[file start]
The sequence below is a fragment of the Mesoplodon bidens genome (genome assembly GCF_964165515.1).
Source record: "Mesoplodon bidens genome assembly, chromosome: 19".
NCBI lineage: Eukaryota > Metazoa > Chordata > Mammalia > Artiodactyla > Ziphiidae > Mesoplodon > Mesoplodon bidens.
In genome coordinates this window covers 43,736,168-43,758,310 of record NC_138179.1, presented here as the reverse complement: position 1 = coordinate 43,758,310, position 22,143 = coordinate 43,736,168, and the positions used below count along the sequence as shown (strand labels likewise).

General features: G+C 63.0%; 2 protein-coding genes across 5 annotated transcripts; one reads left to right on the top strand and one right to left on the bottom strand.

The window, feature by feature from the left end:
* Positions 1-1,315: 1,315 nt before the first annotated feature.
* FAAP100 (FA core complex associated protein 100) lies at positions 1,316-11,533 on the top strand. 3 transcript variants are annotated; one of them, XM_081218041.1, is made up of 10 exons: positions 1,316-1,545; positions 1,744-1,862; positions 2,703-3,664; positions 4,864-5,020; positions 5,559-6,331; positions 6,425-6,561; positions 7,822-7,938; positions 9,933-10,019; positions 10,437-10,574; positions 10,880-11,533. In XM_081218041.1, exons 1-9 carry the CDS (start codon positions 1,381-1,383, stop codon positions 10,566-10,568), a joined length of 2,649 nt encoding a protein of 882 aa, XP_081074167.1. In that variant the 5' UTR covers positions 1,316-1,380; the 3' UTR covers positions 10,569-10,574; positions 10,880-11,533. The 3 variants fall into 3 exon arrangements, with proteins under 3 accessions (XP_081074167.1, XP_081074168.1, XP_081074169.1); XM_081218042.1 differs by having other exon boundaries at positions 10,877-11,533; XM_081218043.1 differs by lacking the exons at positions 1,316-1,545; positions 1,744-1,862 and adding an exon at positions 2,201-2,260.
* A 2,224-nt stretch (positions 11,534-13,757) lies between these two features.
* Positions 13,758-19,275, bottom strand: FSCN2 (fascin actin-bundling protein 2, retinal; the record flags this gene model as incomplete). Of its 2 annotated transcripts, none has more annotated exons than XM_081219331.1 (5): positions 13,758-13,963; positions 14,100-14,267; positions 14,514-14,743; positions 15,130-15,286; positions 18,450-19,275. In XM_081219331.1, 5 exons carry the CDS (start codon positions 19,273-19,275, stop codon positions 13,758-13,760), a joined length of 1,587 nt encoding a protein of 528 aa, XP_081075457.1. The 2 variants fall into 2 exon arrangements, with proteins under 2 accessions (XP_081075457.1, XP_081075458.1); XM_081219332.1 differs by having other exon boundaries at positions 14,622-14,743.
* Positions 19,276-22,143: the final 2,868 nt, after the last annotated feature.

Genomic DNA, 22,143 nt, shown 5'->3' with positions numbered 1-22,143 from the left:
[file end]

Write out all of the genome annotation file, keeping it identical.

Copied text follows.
The sequence below is a fragment of the Mesoplodon bidens genome (genome assembly GCF_964165515.1).
Source record: "Mesoplodon bidens genome assembly, chromosome: 19".
NCBI lineage: Eukaryota > Metazoa > Chordata > Mammalia > Artiodactyla > Ziphiidae > Mesoplodon > Mesoplodon bidens.
In genome coordinates this window covers 43,736,168-43,758,310 of record NC_138179.1, presented here as the reverse complement: position 1 = coordinate 43,758,310, position 22,143 = coordinate 43,736,168, and the positions used below count along the sequence as shown (strand labels likewise).

General features: G+C 63.0%; 2 protein-coding genes across 5 annotated transcripts; one reads left to right on the top strand and one right to left on the bottom strand.

The window, feature by feature from the left end:
* Positions 1-1,315: 1,315 nt before the first annotated feature.
* FAAP100 (FA core complex associated protein 100) lies at positions 1,316-11,533 on the top strand. 3 transcript variants are annotated; one of them, XM_081218041.1, is made up of 10 exons: positions 1,316-1,545; positions 1,744-1,862; positions 2,703-3,664; positions 4,864-5,020; positions 5,559-6,331; positions 6,425-6,561; positions 7,822-7,938; positions 9,933-10,019; positions 10,437-10,574; positions 10,880-11,533. In XM_081218041.1, exons 1-9 carry the CDS (start codon positions 1,381-1,383, stop codon positions 10,566-10,568), a joined length of 2,649 nt encoding a protein of 882 aa, XP_081074167.1. In that variant the 5' UTR covers positions 1,316-1,380; the 3' UTR covers positions 10,569-10,574; positions 10,880-11,533. The 3 variants fall into 3 exon arrangements, with proteins under 3 accessions (XP_081074167.1, XP_081074168.1, XP_081074169.1); XM_081218042.1 differs by having other exon boundaries at positions 10,877-11,533; XM_081218043.1 differs by lacking the exons at positions 1,316-1,545; positions 1,744-1,862 and adding an exon at positions 2,201-2,260.
* A 2,224-nt stretch (positions 11,534-13,757) lies between these two features.
* Positions 13,758-19,275, bottom strand: FSCN2 (fascin actin-bundling protein 2, retinal; the record flags this gene model as incomplete). Of its 2 annotated transcripts, none has more annotated exons than XM_081219331.1 (5): positions 13,758-13,963; positions 14,100-14,267; positions 14,514-14,743; positions 15,130-15,286; positions 18,450-19,275. In XM_081219331.1, 5 exons carry the CDS (start codon positions 19,273-19,275, stop codon positions 13,758-13,760), a joined length of 1,587 nt encoding a protein of 528 aa, XP_081075457.1. The 2 variants fall into 2 exon arrangements, with proteins under 2 accessions (XP_081075457.1, XP_081075458.1); XM_081219332.1 differs by having other exon boundaries at positions 14,622-14,743.
* Positions 19,276-22,143: the final 2,868 nt, after the last annotated feature.

Genomic DNA, 22,143 nt, shown 5'->3' with positions numbered 1-22,143 from the left: